This Toy Museum Imagines a Way Darker (and Funnier) Version of Your Childhood

Obvious Plant’s Museum of Toys is full of weirdo products and ”alternative history”
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At first glance, the products look like almost anything else you’d find at Target. The packaging is slick, radiant. But as you draw closer, you notice something is amiss. This one is just an empty, inflated plastic bag, and the cardboard tag describes it as “Muppet Screams.” This other is called “Divorce Poncho,” and it indeed does have a poncho inside, but the label encourages you to “Let the world know you’re single again!”

You’ve just found the Obvious Plant project, an artistic intervention from local creative Jeff Wysaski. For the past four years Wysaski has been leaving humorous signs and products around Los Angeles, documenting the results on the Obvious Plant Instagram account. You have to get lucky to find his weird, warm-feeling street art around town, but now you can see many of his creations in one place at Museum of Toys, a pop-up exhibition at Start Los Angeles.

“The show is a weird history,” he says, “a weirder, alternative history of childhood toys.”

One example is Hello Kitty Goes to Rehab, with a placard that starts with “In the 1980s Sanrio gave Hello Kitty a pill addiction for some reason” and then outlines other company missteps, including Hello Kitty Punches a Reporter.

The show is a new artistic installation rather than a collection of greatest hits, but given Wysaski’s past it’s sure to have some laughs. This is the man who posted a sign in Griffith Park with the rules “No littering,” “No hunting man for sport” and “BEWARE COYOTES: they have skateboards and can do sick tricks trust me they will steal your girlfriend I have seen it happen.” Another time he affixed an empty frame onto a mirror in the LACMA bathroom with a placard reading “Reflections of a Hideous Man” in museum font. He’s like our very own Banksy, if Banksy were actually as witty as Banksy thinks he is.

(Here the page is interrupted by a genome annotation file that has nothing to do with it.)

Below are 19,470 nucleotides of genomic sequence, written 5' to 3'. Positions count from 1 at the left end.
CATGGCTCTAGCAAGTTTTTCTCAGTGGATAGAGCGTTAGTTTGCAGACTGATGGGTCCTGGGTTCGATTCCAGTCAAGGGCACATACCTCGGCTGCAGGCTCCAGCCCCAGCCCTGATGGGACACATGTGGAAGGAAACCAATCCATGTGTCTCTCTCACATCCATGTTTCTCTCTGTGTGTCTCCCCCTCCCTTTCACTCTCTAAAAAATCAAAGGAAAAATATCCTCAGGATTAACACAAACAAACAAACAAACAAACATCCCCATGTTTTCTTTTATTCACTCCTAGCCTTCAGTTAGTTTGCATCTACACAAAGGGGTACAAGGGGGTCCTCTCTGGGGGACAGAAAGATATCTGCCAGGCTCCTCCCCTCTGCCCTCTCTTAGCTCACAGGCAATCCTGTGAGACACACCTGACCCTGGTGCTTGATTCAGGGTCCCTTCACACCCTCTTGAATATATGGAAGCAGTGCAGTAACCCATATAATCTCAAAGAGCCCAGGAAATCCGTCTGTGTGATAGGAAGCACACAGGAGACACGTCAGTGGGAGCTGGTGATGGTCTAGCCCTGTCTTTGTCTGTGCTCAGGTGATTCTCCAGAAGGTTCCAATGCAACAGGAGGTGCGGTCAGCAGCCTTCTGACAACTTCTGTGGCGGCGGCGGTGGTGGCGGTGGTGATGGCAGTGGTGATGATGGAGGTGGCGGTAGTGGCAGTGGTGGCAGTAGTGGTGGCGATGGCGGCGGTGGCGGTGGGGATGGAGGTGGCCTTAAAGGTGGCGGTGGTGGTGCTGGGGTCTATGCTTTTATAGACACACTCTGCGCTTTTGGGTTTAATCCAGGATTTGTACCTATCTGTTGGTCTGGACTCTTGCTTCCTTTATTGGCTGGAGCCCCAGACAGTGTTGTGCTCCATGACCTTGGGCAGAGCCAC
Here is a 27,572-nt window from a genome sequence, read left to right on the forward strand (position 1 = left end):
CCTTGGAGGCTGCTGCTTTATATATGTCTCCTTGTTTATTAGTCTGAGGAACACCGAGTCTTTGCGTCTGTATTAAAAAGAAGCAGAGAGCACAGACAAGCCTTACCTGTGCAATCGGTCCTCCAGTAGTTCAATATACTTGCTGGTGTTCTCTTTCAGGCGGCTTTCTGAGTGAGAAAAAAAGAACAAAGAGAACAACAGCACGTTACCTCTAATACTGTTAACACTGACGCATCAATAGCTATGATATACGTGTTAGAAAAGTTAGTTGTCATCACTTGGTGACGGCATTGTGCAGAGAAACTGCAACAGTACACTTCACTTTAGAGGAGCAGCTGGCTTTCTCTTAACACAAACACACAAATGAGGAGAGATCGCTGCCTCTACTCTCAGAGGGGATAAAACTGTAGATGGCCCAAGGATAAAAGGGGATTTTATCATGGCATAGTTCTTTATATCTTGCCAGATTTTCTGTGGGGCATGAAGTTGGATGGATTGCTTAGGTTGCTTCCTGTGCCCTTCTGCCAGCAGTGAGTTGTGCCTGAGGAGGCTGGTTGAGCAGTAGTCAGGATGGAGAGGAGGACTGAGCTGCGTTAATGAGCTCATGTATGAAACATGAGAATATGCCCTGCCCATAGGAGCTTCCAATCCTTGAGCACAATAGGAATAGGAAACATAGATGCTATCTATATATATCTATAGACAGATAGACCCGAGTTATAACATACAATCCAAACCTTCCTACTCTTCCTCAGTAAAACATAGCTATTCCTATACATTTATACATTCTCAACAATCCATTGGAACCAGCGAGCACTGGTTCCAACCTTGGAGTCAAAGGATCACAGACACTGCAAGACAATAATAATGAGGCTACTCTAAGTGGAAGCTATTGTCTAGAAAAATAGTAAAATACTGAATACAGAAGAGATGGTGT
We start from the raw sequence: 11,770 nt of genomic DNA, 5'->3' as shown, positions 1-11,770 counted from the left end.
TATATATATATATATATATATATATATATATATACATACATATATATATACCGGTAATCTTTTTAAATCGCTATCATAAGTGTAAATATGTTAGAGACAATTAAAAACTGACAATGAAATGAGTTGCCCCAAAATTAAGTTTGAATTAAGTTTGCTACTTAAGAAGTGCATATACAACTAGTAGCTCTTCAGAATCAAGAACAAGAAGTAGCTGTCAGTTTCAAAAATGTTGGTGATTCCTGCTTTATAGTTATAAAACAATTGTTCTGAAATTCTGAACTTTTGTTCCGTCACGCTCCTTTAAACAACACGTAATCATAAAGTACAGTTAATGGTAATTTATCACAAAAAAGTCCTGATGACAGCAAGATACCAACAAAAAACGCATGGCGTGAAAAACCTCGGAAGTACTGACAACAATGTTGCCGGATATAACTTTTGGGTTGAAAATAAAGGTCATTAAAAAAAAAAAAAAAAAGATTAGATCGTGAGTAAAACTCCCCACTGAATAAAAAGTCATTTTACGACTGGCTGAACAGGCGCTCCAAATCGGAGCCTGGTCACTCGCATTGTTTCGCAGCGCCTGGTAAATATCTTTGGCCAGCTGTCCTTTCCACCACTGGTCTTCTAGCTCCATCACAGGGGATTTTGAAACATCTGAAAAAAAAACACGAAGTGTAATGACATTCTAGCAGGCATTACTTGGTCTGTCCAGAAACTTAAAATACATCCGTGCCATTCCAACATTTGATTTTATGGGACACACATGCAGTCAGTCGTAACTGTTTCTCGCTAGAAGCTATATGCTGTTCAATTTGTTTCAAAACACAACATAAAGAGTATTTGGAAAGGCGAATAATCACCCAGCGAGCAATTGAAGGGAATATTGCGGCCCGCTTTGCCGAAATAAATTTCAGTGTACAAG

Wysaski creates the packaging for his weird toys at home with sticker paper and chipboard. Once the design is done, the products generally only take about 30 minutes to assemble. And then he heads to the racks of a Target or Best Buy near you.

“I don’t think anyone’s expecting somebody bringing something into a store,” he says. “I’ve been doing this for years now and no one has ever said anything to me.”

He did have an interesting encounter at Toys “R” Us when dropping off the Revengers, a parody of the Avengers that included Token Girl and Fedora Ron.

“As I was taking pictures of them, this guy walked up and said, ‘What are those? I didn’t know Toys “R” Us sold stuff like this.’ And then he picked one up and started walking away with it, and I was like, ‘Whoa, oh! Actually I need to take a picture of that. I made these.'”

The guy handed the toy back with a smile. Mission accomplished.

Obvious Plant’s Museum of Toys runs March 1-17 at Start Los Angeles, 2270 Venice Blvd., Harvard Heights. $10.


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